- Name also: Fumewort (unofficial)
- Family: Poppy Family – Papaveraceae
(formerly Fumitory Family – Fumariaceae)
- Growing form: Perennial herb. Tuber spherical.
- Height: 5–15 cm (2–6 in.) Stem ascending–erect.
- Flower: Corolla irregular (zygomorphic), red–purple, approx. 15 mm (0.6 in.) long; petals 4, of which two inner petals partly united, uppermost spurred, spur 6–10 mm (0.24–0.4 in.) long. Sepals 2, soon falling. Stamens 6 in 2 groups, each with 1 whole and 2 half stamens. Gynoecium composed of 2 fused carpels. Inflorescence a short, 2–6(–8)-flowered raceme. Subtending bracts large, entire, ovate–obovate, quite blunt.
- Leaves: Alternate, stalked. Lowest stem leaf scaly, other (1–)2 leaves ternate–biternate, leaflets fairly round.
- Fruit: Resembling a siliqua, ovately lanceolate, flat, 15–20 mm (0.6–0.8 in.) long capsule.
- Habitat: Broad-leaved forests.
- Flowering time: (April–)May.
- Endangerment: Protected in the provinces of Oulu and Lapland.
Corydalis intermedia is a demanding fumewort species that grows mainly in broad-leaved forests and coppices on the Åland Islands, the archipelago and in Häme. It is a modest, delicate and low-growing species which easily goes unnoticed among forest litter, and often because the seeker has arrived too late. Corydalis intermedia is part of the group of feral herbs that flowers earliest in Finland – it has already bloomed by the beginning of May and only the underground root tubers remain over the summer. Before the aerial shoots wither, one or two bulbils with new tubers at their base develop in the tip of tubers in the basal leaves’ axils. These gradually develop their own rootstock and become independent from the aging, disintegrating tuber. If there are two tubers they separate from each other and both develop their own shoots independently. Corydalis intermedia regularly self-pollinates and the seeds mature quickly and land in the soil as the aerial parts of the plant wilt and disappear. In some years it can take over ten months for corydalis intermedia to show itself again.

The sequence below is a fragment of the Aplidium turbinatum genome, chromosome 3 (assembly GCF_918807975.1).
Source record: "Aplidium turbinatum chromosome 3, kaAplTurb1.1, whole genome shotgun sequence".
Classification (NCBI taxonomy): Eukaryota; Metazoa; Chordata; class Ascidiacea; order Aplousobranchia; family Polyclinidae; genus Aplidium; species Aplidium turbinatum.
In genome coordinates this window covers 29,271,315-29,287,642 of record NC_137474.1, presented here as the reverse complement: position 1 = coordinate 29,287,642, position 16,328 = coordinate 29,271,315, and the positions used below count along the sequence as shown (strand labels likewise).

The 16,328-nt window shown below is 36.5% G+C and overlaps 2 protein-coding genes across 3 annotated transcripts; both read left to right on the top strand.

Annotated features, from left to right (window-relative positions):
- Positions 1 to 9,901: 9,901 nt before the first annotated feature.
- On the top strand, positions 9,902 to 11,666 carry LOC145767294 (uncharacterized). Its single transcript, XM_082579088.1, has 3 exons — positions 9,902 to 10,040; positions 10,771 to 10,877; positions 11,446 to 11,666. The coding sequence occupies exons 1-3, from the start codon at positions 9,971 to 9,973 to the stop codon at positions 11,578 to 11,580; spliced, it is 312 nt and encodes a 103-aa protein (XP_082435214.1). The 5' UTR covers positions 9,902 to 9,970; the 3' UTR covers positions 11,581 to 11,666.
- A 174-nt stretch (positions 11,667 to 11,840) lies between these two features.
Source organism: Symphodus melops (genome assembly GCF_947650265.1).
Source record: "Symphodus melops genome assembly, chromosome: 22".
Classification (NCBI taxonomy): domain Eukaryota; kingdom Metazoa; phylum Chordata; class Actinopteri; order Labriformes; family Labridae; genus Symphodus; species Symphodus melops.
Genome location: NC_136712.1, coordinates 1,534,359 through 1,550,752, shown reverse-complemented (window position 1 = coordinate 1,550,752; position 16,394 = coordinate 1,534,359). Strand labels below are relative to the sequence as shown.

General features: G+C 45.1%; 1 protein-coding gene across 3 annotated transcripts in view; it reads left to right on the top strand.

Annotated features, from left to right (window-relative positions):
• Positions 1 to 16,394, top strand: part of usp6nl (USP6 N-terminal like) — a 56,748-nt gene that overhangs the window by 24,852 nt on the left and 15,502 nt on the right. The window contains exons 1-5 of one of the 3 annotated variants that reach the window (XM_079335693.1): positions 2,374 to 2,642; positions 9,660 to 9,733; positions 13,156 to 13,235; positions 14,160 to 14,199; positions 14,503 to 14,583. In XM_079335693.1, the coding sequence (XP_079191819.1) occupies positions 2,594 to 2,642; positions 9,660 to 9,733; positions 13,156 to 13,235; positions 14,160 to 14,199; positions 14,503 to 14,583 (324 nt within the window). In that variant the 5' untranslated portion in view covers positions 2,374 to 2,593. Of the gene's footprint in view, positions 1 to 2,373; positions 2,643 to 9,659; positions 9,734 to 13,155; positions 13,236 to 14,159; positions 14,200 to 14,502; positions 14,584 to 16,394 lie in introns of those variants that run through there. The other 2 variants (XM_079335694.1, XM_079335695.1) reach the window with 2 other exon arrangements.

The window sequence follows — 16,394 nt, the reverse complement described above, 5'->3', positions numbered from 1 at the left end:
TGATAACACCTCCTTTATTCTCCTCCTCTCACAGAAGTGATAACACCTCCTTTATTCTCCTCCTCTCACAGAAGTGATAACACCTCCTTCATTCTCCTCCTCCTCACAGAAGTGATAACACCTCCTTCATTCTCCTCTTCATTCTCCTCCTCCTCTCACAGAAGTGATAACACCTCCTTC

Genus Corydalis plants used to be included in the Fumitory (Fumariaceae) family, which was recently downgraded to a Poppy family subgroup Fumarioidea. Corydalis intermedia and solid-tubered corydalis (C. solida) resemble each other, but the latter’s subtending bracts have lobed tips. Also, solid-tubered corydalis has significantly more flowers (10–20), while corydalis intermedia normally has 2–5, and 8 at the most. Solid-tubered corydalis is also less demanding and is clearly more common than corydalis intermedia.